Category: 09 Waves

9.1 What are Waves?

Water wave is an example of a 2D wave that propagates along a surface.

Notice the bob does not travel with the wave. The motion of the wave particles are different from the “motion” of the wave.

Each medium particle oscillate about its own equilibrium position. Their oscillatory motion result in the propagation of the energy/momentum.

You have been taught that sound is a wave since primary school. But how do we know that sound is a wave and not a stream of particles?

915 Polarisation by Reflection

When light passes from air to glass, some of it is refracted into the glass, and some of it is reflected. The reflected light is partially polarised because light polarised horizontally is reflected more strongly than light polarised vertically. In fact, at one particular angle of incidence called the Brewster’s angle, light polarised horizontally is 100% refracted, resulting in a 100% vertically polarised reflected light.

This phenomenon occurs for any transparent material, including glass, paint and water.

Further reading: http://en.wikipedia.org/wiki/Brewster%27s_angle

914 Two Polarised Giants

The picture of Newton was in green only, while the picture of Einstein was in red color only. Green and red light from the LCD projector are polarised perpendicularly with each other. As polarizer was rotated, it cut off either the green or the red so that only either Newton or Einstein comes into view.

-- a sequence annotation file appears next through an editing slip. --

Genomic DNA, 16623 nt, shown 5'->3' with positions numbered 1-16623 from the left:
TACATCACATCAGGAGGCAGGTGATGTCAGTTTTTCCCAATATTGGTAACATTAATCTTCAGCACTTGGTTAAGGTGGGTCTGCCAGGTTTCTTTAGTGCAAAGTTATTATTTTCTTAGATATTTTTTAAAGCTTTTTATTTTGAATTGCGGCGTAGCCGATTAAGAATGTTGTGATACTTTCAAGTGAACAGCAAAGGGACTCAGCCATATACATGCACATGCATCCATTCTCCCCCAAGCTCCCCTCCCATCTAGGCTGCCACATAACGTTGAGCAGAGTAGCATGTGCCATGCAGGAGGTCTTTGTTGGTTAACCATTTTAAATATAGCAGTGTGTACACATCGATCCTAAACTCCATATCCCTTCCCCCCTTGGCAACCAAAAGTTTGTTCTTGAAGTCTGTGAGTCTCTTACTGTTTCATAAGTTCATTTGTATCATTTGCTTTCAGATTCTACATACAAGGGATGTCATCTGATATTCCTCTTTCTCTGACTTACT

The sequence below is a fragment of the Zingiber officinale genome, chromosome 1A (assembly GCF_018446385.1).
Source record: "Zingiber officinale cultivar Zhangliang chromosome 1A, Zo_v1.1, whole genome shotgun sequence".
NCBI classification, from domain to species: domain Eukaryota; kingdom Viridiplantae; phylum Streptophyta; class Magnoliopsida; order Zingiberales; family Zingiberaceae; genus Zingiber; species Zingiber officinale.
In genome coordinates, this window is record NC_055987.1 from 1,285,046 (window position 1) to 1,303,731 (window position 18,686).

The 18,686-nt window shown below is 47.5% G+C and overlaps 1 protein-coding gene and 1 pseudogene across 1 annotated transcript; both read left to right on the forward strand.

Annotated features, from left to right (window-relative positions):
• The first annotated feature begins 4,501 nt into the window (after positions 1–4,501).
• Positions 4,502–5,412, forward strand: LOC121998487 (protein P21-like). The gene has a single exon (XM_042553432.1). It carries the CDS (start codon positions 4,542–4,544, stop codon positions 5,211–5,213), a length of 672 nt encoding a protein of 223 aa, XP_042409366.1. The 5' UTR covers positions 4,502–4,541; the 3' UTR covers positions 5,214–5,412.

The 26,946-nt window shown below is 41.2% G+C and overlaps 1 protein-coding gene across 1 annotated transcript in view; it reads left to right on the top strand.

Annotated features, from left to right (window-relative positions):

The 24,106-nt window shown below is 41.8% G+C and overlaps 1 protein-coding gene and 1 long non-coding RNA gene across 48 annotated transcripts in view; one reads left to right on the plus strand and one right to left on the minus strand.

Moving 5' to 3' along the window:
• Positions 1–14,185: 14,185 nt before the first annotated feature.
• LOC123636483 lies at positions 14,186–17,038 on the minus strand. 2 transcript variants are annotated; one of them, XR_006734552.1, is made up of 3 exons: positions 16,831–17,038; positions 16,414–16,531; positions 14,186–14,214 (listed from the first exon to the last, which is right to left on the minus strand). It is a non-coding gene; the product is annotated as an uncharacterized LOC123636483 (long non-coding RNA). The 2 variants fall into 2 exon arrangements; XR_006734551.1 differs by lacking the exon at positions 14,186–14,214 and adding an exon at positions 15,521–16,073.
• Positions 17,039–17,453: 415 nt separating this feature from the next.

Some 3D movies are made this way. The image meant for the left and right eyes are projected using two mutually perpendicular polarised light. The viewers are then given glasses which are fited with polarizers.

913 LCD Projector

Clearly, the light from the LCD projector is polarised.

Not only that, we can tell that of the RGB components, Red and Blue are polarized perpendicuarly to Green.

912 Polarized Light Around Us

If light passing through ONE single polarizer shows variation in brightness as the polarizer is rotated, it must mean that the light is polarized.

As shown in the video, filament lamps, fluorescent lamps and the Sun emit light that is unpolarised.

The display screens of calculators, handphones and LED TV are all based on LCD (Liquid Crystal Display) technology, which produces polarized light.